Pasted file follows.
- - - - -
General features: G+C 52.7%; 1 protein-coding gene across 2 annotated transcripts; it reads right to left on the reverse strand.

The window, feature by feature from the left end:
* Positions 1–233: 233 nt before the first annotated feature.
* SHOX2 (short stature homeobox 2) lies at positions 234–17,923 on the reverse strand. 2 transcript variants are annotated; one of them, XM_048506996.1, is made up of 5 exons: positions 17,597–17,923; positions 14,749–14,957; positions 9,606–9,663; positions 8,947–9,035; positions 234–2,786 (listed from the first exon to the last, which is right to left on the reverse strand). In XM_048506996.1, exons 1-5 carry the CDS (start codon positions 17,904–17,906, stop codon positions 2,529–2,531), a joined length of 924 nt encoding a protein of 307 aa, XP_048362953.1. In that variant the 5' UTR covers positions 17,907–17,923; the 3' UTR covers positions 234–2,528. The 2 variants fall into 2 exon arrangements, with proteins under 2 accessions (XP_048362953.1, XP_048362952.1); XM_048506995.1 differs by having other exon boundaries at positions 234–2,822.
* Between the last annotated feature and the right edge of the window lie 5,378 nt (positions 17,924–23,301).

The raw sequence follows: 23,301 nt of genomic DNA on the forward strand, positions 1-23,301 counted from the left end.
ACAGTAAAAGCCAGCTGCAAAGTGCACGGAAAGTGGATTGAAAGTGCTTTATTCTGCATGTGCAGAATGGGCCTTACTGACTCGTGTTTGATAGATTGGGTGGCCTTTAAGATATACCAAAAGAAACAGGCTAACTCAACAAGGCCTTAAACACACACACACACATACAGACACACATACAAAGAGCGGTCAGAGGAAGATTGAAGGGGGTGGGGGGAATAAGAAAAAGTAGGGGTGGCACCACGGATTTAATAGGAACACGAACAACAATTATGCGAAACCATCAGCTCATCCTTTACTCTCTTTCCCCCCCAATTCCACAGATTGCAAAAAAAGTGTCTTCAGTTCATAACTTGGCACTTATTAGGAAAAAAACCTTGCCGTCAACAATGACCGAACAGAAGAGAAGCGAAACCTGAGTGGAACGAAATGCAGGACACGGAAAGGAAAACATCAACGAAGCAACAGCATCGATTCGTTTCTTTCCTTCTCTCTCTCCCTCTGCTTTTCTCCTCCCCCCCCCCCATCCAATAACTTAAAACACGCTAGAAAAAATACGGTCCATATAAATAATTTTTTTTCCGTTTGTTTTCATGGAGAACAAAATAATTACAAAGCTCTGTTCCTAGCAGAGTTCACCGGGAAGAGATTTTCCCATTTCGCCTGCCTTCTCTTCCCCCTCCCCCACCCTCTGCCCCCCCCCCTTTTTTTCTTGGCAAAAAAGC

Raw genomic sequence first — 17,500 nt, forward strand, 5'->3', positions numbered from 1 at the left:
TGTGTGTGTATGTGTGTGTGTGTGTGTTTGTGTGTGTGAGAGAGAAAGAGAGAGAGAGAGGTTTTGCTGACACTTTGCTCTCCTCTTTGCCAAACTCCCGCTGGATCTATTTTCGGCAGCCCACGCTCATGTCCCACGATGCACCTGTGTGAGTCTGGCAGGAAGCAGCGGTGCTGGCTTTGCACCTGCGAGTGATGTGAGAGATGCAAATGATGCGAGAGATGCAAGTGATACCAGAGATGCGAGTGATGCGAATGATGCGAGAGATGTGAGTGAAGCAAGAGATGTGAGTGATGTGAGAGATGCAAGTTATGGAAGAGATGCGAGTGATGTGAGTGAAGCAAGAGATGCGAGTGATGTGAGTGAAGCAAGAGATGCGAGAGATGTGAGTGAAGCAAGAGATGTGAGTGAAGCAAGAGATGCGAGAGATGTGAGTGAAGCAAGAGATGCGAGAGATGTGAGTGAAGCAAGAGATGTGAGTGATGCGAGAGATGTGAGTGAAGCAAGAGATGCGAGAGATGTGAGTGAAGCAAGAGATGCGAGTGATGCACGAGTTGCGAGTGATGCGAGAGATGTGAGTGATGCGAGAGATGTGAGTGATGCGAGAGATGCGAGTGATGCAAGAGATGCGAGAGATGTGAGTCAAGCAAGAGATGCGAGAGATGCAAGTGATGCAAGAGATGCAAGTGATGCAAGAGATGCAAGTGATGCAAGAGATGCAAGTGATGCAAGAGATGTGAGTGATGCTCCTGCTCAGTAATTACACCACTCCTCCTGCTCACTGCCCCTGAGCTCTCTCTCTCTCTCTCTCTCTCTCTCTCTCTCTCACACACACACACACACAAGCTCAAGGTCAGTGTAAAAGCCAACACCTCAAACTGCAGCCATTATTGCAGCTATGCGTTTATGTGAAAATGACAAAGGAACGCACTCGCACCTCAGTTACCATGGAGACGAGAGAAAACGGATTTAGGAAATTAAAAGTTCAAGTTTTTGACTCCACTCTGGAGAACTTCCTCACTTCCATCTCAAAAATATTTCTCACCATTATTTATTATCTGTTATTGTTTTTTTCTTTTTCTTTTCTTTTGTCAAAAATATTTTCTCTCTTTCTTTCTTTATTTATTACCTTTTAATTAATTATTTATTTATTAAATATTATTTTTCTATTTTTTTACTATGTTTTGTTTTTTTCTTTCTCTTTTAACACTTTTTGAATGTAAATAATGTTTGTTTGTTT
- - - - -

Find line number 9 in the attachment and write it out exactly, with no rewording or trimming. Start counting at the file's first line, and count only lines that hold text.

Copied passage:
TGTGTGTGTATGTGTGTGTGTGTGTGTTTGTGTGTGTGAGAGAGAAAGAGAGAGAGAGAGGTTTTGCTGACACTTTGCTCTCCTCTTTGCCAAACTCCCGCTGGATCTATTTTCGGCAGCCCACGCTCATGTCCCACGATGCACCTGTGTGAGTCTGGCAGGAAGCAGCGGTGCTGGCTTTGCACCTGCGAGTGATGTGAGAGATGCAAATGATGCGAGAGATGCAAGTGATACCAGAGATGCGAGTGATGCGAATGATGCGAGAGATGTGAGTGAAGCAAGAGATGTGAGTGATGTGAGAGATGCAAGTTATGGAAGAGATGCGAGTGATGTGAGTGAAGCAAGAGATGCGAGTGATGTGAGTGAAGCAAGAGATGCGAGAGATGTGAGTGAAGCAAGAGATGTGAGTGAAGCAAGAGATGCGAGAGATGTGAGTGAAGCAAGAGATGCGAGAGATGTGAGTGAAGCAAGAGATGTGAGTGATGCGAGAGATGTGAGTGAAGCAAGAGATGCGAGAGATGTGAGTGAAGCAAGAGATGCGAGTGATGCACGAGTTGCGAGTGATGCGAGAGATGTGAGTGATGCGAGAGATGTGAGTGATGCGAGAGATGCGAGTGATGCAAGAGATGCGAGAGATGTGAGTCAAGCAAGAGATGCGAGAGATGCAAGTGATGCAAGAGATGCAAGTGATGCAAGAGATGCAAGTGATGCAAGAGATGCAAGTGATGCAAGAGATGTGAGTGATGCTCCTGCTCAGTAATTACACCACTCCTCCTGCTCACTGCCCCTGAGCTCTCTCTCTCTCTCTCTCTCTCTCTCTCTCTCTCACACACACACACACACAAGCTCAAGGTCAGTGTAAAAGCCAACACCTCAAACTGCAGCCATTATTGCAGCTATGCGTTTATGTGAAAATGACAAAGGAACGCACTCGCACCTCAGTTACCATGGAGACGAGAGAAAACGGATTTAGGAAATTAAAAGTTCAAGTTTTTGACTCCACTCTGGAGAACTTCCTCACTTCCATCTCAAAAATATTTCTCACCATTATTTATTATCTGTTATTGTTTTTTTCTTTTTCTTTTCTTTTGTCAAAAATATTTTCTCTCTTTCTTTCTTTATTTATTACCTTTTAATTAATTATTTATTTATTAAATATTATTTTTCTATTTTTTTACTATGTTTTGTTTTTTTCTTTCTCTTTTAACACTTTTTGAATGTAAATAATGTTTGTTTGTTT